Presentamos por tanto a los partidos políticos una propuesta de regeneración urgente que debe traducirse en un compromiso ineludible para que sus correspondientes grupos parlamentarios y el nuevo Gobierno asuman un conjunto de medidas legislativas básicas, pero claves y urgentes para servir de pilares en la edificación de un nuevo modelo que asegure la supervivencia de RTVE. En especial, se trata de poner en marcha estructuras provisionales de gestión y financiación, constructivas y coherentes con un proyecto democrático, que permitan abordar con garantías la transición hacia un nuevo modelo de servicio público.

Dichas propuestas son coherentes con un proyecto ambicioso de futuro, y deben ser los pilares básicos sobre los que asentar la edificación de un nuevo modelo de servicio público de comunicación de ámbito estatal. Para ello, se debe modificar por vía de urgencia la Ley 17/2006 de 5 de Junio, de la radio y la televisión de titularidad estatal, especialmente en cuanto a revertir las rectificaciones introducidas por el Gobierno del PP en 2012-2013:

Leer más: Aquí el documento completo

EL 28 DE MAYO SE CELEBRARÁN MOVILIZACIONES PARA CONMEMORAR LA COMUNA DE PARÍS ‘Plan B’, movimiento contra el austericidio, se extiende por España y por Europa

Urban_Plan_BLeer el artículo completo en La Marea

El‘Plan B’, la iniciativa que busca la convergencia de la izquierda y los movimientos sociales en Europa en contra del austericidio, se expande por numerosas ciudades españolas y europeas. Si el pasado mes de febrero se celebraron unas jornadas en Madrid que reunieron a algunos referentes políticos de la izquierda del continente, como Yanis Varoufakis, exministro griego de Finanzas,Zoé Konstantopoulou, expresidenta del Parlamento griego, o Eric Toussaint, portavoz del Comité por la Anulación de la Deuda del Tercer Mundo (CADTM), entre otros muchos, numerosas ciudades del Estado español convocan ahora asambleas y jornadas para propulsar una Unión Europea alternativa y proseguir con la iniciativa. Además, más allá de los Pirineos también se organizan jornadas y conferencias, como la que se celebró en París previa a la de Madrid, bajo el nombre de ‘Plan B’ o con otras marcas, pero con fines similares: una revolución democrática en Europa contra las políticas de austeridad.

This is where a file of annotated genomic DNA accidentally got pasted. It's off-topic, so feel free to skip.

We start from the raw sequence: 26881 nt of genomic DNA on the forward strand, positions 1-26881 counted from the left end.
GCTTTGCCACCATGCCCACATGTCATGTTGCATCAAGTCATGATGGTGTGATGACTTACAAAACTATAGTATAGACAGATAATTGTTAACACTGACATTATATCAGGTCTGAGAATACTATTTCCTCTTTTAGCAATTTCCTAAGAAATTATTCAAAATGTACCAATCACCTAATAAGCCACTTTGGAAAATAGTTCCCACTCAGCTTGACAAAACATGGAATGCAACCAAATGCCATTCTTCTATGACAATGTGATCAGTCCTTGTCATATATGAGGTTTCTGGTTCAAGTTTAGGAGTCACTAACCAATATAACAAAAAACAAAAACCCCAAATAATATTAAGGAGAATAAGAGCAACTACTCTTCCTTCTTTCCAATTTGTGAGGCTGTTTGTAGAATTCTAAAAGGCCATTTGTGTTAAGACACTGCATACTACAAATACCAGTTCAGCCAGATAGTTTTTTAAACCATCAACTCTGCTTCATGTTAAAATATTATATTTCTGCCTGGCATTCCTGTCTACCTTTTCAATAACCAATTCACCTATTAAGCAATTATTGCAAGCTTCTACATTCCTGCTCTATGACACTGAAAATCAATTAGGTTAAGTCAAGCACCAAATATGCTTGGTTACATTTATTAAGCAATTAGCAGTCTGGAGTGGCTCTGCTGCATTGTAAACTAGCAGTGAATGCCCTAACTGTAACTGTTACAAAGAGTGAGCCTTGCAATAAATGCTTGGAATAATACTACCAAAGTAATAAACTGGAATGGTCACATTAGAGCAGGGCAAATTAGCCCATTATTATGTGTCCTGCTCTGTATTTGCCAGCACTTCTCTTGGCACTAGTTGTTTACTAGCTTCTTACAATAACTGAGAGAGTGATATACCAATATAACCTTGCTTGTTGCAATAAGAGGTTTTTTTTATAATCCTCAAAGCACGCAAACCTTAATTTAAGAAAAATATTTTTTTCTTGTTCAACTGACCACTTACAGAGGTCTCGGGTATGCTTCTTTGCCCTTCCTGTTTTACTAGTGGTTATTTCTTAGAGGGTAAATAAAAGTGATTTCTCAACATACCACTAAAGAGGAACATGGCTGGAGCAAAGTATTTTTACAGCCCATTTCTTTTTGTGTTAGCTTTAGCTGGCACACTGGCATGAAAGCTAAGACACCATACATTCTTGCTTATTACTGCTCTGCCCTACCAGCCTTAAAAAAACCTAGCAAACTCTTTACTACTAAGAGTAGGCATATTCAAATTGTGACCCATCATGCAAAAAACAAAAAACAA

The results of the Media Pluralism Monitor 2015 show that no European country is free from risks |

http://monitor.cmpf.eui.eu/news/results-mpm2015-cmpf-comment/

The results of the Media Pluralism Monitor 2015 show that no European country is free from risks

More

The MPM2015 report is available athttp://monitor.cmpf.eui.eu/mpm2015/results/ along with a series of visualisations, country reports and accompanying data
The spanish team : José María Herranz de la CasaSusana de la SierraJuan Luis Manfredi Sánchez (University of Castilla-La Mancha)
Luis Palacio Llanos (Digimedios)
October 2015
The results for Spain are here: http://monitor.cmpf.eui.eu/mpm2015/results/spain/

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The Centre for Media Pluralism and Media Freedom (CMPF) has released the 2015 edition of Media Pluralism Monitor, one of Europe’s principal measures of the risks to media pluralism.

The Monitor has examined 19 EU countries in 2015 and the results show thatnone of these countries is free from risks.

The Media Pluralism Monitor (MPM) is a tool that helps policymakers, researchers, and civil society to understand the threat to media pluralism in different media systems through research, analysis and the comparison of country data.